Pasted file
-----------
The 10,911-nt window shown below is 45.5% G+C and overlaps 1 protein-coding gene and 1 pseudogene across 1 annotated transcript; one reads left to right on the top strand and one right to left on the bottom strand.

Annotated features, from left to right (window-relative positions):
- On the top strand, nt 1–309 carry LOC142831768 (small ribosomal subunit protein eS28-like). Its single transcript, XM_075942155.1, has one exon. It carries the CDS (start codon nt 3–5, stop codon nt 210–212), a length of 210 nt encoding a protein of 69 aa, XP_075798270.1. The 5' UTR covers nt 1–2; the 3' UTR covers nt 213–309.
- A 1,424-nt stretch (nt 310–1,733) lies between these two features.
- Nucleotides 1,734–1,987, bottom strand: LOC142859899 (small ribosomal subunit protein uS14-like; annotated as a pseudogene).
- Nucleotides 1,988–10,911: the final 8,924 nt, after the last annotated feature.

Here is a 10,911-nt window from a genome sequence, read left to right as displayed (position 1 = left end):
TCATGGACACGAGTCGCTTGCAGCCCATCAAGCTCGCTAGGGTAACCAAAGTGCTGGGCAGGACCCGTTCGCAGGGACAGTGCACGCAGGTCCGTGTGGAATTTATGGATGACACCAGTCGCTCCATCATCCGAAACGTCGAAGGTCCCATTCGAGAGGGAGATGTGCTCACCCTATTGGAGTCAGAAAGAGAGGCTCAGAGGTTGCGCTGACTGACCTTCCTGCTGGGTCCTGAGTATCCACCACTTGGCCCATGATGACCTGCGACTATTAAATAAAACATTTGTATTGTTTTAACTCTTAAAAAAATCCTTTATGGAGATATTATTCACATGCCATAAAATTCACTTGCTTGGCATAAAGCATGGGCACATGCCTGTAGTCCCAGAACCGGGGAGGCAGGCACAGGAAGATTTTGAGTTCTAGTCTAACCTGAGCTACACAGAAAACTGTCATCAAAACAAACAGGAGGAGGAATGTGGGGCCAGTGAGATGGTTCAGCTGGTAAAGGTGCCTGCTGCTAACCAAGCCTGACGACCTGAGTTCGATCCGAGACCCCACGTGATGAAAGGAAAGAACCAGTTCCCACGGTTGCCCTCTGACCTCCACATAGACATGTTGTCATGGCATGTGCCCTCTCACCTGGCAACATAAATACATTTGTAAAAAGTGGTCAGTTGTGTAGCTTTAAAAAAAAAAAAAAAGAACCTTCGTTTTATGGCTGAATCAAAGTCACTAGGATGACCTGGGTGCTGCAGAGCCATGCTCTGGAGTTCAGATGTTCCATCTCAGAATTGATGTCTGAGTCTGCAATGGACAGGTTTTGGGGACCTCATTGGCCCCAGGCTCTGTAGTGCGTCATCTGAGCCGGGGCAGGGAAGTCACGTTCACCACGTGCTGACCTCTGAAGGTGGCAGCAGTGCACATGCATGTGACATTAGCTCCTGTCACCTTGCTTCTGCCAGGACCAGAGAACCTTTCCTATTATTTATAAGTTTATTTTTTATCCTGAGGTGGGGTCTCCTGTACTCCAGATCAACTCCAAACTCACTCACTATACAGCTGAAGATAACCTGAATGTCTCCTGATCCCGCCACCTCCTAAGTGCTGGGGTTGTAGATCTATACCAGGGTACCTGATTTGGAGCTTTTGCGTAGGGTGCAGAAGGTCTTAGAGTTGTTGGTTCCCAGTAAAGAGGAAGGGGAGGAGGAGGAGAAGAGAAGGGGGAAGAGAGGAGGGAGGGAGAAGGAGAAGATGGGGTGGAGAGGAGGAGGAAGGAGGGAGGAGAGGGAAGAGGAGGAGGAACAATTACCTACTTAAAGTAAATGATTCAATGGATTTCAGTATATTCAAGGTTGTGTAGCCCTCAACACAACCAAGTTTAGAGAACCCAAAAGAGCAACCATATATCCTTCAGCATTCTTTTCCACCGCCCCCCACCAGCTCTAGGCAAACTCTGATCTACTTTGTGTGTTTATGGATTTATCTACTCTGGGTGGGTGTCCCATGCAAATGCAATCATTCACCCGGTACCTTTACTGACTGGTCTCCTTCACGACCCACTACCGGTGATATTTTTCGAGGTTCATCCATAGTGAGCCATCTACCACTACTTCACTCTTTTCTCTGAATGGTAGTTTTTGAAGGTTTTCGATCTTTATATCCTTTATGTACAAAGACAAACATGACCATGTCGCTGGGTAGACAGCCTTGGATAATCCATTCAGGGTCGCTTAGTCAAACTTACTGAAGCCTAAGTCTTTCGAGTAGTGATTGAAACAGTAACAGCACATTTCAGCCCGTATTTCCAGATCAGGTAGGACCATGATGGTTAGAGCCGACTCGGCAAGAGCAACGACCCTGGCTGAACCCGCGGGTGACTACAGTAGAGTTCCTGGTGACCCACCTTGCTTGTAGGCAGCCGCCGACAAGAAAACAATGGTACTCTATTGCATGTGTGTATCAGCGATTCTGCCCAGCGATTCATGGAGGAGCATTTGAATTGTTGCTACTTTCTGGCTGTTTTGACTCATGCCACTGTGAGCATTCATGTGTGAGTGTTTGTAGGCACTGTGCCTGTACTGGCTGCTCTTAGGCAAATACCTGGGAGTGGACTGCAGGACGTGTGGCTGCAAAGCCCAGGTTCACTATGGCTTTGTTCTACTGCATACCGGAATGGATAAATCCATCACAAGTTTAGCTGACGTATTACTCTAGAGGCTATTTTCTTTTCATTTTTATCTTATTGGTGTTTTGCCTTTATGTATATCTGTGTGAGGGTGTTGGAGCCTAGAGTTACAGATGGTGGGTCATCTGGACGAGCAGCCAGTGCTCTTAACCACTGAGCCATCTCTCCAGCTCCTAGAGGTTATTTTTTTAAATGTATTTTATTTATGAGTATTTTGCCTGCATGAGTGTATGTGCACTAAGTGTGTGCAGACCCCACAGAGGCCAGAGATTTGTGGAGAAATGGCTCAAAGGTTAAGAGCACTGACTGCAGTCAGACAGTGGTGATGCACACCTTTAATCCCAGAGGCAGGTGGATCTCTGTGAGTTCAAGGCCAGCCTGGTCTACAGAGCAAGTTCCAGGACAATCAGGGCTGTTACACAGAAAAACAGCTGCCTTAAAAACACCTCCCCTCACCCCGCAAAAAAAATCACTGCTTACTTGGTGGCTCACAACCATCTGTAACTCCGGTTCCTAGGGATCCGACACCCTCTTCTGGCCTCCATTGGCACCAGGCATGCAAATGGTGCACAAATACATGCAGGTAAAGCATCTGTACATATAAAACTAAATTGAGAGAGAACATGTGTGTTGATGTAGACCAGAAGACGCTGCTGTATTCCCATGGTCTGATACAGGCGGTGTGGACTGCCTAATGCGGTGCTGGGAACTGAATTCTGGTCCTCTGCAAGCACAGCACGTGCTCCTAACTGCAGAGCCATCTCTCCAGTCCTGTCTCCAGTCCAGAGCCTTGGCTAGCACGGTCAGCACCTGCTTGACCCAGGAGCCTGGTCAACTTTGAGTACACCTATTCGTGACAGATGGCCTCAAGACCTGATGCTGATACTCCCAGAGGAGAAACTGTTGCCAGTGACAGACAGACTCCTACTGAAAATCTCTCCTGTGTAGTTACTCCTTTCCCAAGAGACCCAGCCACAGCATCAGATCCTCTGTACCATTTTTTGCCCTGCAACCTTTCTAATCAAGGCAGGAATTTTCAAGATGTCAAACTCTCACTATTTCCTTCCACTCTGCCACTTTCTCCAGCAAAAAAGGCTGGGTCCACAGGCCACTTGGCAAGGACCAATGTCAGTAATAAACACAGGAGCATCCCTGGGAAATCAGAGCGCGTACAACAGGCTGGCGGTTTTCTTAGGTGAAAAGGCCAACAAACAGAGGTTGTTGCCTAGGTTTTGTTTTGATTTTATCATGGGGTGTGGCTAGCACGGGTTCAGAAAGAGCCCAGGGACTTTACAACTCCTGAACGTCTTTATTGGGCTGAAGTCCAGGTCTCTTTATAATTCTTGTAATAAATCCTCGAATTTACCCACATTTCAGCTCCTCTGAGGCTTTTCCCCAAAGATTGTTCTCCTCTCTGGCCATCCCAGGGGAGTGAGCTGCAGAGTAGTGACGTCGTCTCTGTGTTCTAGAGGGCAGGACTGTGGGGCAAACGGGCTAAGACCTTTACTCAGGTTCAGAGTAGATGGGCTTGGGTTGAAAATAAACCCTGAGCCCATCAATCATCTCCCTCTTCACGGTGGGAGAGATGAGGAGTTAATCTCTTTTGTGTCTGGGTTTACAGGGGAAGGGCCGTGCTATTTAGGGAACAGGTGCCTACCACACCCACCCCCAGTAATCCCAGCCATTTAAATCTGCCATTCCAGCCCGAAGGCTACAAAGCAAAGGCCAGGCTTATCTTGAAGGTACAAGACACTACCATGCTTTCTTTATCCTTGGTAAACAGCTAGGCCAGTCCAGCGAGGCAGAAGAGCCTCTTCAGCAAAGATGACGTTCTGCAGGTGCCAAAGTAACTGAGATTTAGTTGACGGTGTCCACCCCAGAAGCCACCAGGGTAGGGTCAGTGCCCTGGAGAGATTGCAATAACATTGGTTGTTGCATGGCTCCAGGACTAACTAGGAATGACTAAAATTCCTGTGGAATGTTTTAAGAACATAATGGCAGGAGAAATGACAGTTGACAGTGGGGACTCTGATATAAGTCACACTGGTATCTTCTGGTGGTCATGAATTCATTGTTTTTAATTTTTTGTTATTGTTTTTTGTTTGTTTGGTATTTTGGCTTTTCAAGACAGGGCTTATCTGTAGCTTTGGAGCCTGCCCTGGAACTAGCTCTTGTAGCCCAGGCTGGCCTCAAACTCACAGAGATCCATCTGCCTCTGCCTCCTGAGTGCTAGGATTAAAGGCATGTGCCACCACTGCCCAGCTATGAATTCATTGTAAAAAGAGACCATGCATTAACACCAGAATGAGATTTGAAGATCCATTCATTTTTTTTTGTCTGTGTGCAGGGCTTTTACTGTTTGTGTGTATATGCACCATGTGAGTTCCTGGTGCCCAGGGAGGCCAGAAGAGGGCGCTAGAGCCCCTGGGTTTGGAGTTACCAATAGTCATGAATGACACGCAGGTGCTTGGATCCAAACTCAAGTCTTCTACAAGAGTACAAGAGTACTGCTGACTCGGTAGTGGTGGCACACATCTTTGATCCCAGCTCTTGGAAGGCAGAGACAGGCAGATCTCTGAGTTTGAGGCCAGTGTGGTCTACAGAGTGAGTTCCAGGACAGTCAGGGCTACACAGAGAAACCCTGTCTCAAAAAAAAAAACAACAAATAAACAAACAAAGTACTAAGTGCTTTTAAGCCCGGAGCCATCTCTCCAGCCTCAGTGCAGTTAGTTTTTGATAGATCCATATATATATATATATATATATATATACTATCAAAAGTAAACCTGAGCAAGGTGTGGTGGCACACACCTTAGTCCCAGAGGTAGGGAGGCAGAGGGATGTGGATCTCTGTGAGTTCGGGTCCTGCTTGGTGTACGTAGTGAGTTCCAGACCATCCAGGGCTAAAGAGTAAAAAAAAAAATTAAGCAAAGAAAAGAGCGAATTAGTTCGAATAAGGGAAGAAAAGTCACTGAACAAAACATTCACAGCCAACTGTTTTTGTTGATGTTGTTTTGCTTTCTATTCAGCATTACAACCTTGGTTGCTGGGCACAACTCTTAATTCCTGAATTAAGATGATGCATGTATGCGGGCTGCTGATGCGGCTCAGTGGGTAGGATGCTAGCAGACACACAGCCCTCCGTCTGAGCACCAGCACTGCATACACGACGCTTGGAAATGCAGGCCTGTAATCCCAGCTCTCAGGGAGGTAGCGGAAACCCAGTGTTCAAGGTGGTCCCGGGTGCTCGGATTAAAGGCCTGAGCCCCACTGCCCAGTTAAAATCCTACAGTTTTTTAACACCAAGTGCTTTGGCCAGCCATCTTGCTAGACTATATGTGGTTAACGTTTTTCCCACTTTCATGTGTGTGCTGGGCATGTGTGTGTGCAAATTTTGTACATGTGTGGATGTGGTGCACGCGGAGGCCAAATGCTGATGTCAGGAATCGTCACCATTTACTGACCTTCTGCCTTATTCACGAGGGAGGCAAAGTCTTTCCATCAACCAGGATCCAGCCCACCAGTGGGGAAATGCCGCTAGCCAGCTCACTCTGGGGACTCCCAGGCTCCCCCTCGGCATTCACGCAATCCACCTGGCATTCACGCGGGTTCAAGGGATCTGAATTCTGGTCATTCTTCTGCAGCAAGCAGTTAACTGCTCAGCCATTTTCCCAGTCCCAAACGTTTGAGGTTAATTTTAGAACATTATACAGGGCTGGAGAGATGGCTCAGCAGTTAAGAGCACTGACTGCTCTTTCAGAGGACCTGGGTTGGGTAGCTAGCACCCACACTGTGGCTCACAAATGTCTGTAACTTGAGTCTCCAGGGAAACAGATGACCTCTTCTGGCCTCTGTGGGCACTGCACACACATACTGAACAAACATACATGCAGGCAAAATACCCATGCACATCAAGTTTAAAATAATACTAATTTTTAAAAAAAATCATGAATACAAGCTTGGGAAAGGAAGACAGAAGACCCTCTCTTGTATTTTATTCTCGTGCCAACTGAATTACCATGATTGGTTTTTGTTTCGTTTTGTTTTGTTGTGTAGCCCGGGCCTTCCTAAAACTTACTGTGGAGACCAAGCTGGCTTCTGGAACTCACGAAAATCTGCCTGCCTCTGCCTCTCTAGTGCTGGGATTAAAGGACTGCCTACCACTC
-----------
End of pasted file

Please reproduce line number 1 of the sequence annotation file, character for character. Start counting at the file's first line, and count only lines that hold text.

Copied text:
The 10,911-nt window shown below is 45.5% G+C and overlaps 1 protein-coding gene and 1 pseudogene across 1 annotated transcript; one reads left to right on the top strand and one right to left on the bottom strand.